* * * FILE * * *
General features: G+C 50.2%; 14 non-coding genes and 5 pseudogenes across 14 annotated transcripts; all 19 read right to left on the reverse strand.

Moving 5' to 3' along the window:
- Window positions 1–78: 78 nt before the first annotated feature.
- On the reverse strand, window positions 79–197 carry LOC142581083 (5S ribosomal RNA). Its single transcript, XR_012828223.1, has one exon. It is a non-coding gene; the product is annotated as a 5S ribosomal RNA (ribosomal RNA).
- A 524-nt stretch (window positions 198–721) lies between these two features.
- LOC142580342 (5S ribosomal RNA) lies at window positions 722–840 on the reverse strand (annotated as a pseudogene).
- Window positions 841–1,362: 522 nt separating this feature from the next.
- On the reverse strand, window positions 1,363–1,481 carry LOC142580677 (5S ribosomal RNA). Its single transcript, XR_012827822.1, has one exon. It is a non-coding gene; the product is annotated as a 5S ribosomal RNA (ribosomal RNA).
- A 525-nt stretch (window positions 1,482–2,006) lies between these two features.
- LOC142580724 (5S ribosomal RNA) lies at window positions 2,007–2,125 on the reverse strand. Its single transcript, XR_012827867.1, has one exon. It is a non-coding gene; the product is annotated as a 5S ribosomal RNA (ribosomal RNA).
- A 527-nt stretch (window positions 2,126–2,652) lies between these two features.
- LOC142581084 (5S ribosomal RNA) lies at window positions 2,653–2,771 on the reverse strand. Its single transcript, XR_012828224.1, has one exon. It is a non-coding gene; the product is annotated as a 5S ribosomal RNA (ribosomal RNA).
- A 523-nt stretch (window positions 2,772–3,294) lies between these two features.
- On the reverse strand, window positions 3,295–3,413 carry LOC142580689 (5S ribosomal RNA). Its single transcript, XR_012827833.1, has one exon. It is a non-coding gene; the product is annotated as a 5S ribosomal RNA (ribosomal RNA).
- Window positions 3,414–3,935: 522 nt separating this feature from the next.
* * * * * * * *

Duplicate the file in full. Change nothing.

General features: G+C 50.2%; 14 non-coding genes and 5 pseudogenes across 14 annotated transcripts; all 19 read right to left on the reverse strand.

Moving 5' to 3' along the window:
- Window positions 1–78: 78 nt before the first annotated feature.
- On the reverse strand, window positions 79–197 carry LOC142581083 (5S ribosomal RNA). Its single transcript, XR_012828223.1, has one exon. It is a non-coding gene; the product is annotated as a 5S ribosomal RNA (ribosomal RNA).
- A 524-nt stretch (window positions 198–721) lies between these two features.
- LOC142580342 (5S ribosomal RNA) lies at window positions 722–840 on the reverse strand (annotated as a pseudogene).
- Window positions 841–1,362: 522 nt separating this feature from the next.
- On the reverse strand, window positions 1,363–1,481 carry LOC142580677 (5S ribosomal RNA). Its single transcript, XR_012827822.1, has one exon. It is a non-coding gene; the product is annotated as a 5S ribosomal RNA (ribosomal RNA).
- A 525-nt stretch (window positions 1,482–2,006) lies between these two features.
- LOC142580724 (5S ribosomal RNA) lies at window positions 2,007–2,125 on the reverse strand. Its single transcript, XR_012827867.1, has one exon. It is a non-coding gene; the product is annotated as a 5S ribosomal RNA (ribosomal RNA).
- A 527-nt stretch (window positions 2,126–2,652) lies between these two features.
- LOC142581084 (5S ribosomal RNA) lies at window positions 2,653–2,771 on the reverse strand. Its single transcript, XR_012828224.1, has one exon. It is a non-coding gene; the product is annotated as a 5S ribosomal RNA (ribosomal RNA).
- A 523-nt stretch (window positions 2,772–3,294) lies between these two features.
- On the reverse strand, window positions 3,295–3,413 carry LOC142580689 (5S ribosomal RNA). Its single transcript, XR_012827833.1, has one exon. It is a non-coding gene; the product is annotated as a 5S ribosomal RNA (ribosomal RNA).
- Window positions 3,414–3,935: 522 nt separating this feature from the next.